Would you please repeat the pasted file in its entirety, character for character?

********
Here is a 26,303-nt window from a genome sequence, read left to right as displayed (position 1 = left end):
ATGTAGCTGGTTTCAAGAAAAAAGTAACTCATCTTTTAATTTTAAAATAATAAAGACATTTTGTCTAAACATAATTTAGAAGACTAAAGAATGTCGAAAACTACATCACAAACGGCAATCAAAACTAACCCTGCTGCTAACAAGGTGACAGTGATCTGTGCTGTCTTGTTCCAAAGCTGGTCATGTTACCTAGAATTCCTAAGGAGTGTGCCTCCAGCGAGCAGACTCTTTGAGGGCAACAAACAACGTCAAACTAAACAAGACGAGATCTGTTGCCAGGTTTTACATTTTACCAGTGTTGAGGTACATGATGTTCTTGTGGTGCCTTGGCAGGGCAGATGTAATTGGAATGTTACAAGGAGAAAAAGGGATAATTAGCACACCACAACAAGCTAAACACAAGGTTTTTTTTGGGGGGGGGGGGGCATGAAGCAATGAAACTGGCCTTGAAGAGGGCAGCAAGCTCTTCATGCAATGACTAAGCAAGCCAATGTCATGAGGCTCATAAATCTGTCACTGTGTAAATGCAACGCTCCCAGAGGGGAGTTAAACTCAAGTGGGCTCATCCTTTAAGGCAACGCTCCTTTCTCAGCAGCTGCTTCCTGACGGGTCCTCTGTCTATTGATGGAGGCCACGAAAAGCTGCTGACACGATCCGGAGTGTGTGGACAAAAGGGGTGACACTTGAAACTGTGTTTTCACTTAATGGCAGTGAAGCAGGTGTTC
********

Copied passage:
Here is a 26,303-nt window from a genome sequence, read left to right as displayed (position 1 = left end):
ATGTAGCTGGTTTCAAGAAAAAAGTAACTCATCTTTTAATTTTAAAATAATAAAGACATTTTGTCTAAACATAATTTAGAAGACTAAAGAATGTCGAAAACTACATCACAAACGGCAATCAAAACTAACCCTGCTGCTAACAAGGTGACAGTGATCTGTGCTGTCTTGTTCCAAAGCTGGTCATGTTACCTAGAATTCCTAAGGAGTGTGCCTCCAGCGAGCAGACTCTTTGAGGGCAACAAACAACGTCAAACTAAACAAGACGAGATCTGTTGCCAGGTTTTACATTTTACCAGTGTTGAGGTACATGATGTTCTTGTGGTGCCTTGGCAGGGCAGATGTAATTGGAATGTTACAAGGAGAAAAAGGGATAATTAGCACACCACAACAAGCTAAACACAAGGTTTTTTTTGGGGGGGGGGGGGCATGAAGCAATGAAACTGGCCTTGAAGAGGGCAGCAAGCTCTTCATGCAATGACTAAGCAAGCCAATGTCATGAGGCTCATAAATCTGTCACTGTGTAAATGCAACGCTCCCAGAGGGGAGTTAAACTCAAGTGGGCTCATCCTTTAAGGCAACGCTCCTTTCTCAGCAGCTGCTTCCTGACGGGTCCTCTGTCTATTGATGGAGGCCACGAAAAGCTGCTGACACGATCCGGAGTGTGTGGACAAAAGGGGTGACACTTGAAACTGTGTTTTCACTTAATGGCAGTGAAGCAGGTGTTC